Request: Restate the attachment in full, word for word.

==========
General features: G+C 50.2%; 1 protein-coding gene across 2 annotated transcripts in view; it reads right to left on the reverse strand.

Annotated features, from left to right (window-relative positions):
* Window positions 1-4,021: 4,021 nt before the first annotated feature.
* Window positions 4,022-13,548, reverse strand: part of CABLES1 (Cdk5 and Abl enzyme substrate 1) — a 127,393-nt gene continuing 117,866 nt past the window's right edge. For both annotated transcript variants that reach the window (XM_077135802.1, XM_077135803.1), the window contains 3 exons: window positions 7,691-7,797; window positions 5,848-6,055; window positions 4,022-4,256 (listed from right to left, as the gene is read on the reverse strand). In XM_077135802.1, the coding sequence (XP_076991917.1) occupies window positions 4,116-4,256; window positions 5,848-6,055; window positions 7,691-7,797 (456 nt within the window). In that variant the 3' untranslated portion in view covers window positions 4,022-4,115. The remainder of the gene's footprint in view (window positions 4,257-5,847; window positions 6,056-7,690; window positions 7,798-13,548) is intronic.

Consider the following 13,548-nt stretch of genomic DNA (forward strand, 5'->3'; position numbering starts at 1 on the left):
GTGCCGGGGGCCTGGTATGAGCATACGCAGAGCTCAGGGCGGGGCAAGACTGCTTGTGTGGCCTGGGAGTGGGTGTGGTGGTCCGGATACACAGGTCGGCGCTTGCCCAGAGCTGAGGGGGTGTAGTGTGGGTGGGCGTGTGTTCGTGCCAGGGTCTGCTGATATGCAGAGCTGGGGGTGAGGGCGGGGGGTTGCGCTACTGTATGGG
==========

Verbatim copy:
General features: G+C 50.2%; 1 protein-coding gene across 2 annotated transcripts in view; it reads right to left on the reverse strand.

Annotated features, from left to right (window-relative positions):
* Window positions 1-4,021: 4,021 nt before the first annotated feature.
* Window positions 4,022-13,548, reverse strand: part of CABLES1 (Cdk5 and Abl enzyme substrate 1) — a 127,393-nt gene continuing 117,866 nt past the window's right edge. For both annotated transcript variants that reach the window (XM_077135802.1, XM_077135803.1), the window contains 3 exons: window positions 7,691-7,797; window positions 5,848-6,055; window positions 4,022-4,256 (listed from right to left, as the gene is read on the reverse strand). In XM_077135802.1, the coding sequence (XP_076991917.1) occupies window positions 4,116-4,256; window positions 5,848-6,055; window positions 7,691-7,797 (456 nt within the window). In that variant the 3' untranslated portion in view covers window positions 4,022-4,115. The remainder of the gene's footprint in view (window positions 4,257-5,847; window positions 6,056-7,690; window positions 7,798-13,548) is intronic.

Consider the following 13,548-nt stretch of genomic DNA (forward strand, 5'->3'; position numbering starts at 1 on the left):
GTGCCGGGGGCCTGGTATGAGCATACGCAGAGCTCAGGGCGGGGCAAGACTGCTTGTGTGGCCTGGGAGTGGGTGTGGTGGTCCGGATACACAGGTCGGCGCTTGCCCAGAGCTGAGGGGGTGTAGTGTGGGTGGGCGTGTGTTCGTGCCAGGGTCTGCTGATATGCAGAGCTGGGGGTGAGGGCGGGGGGTTGCGCTACTGTATGGG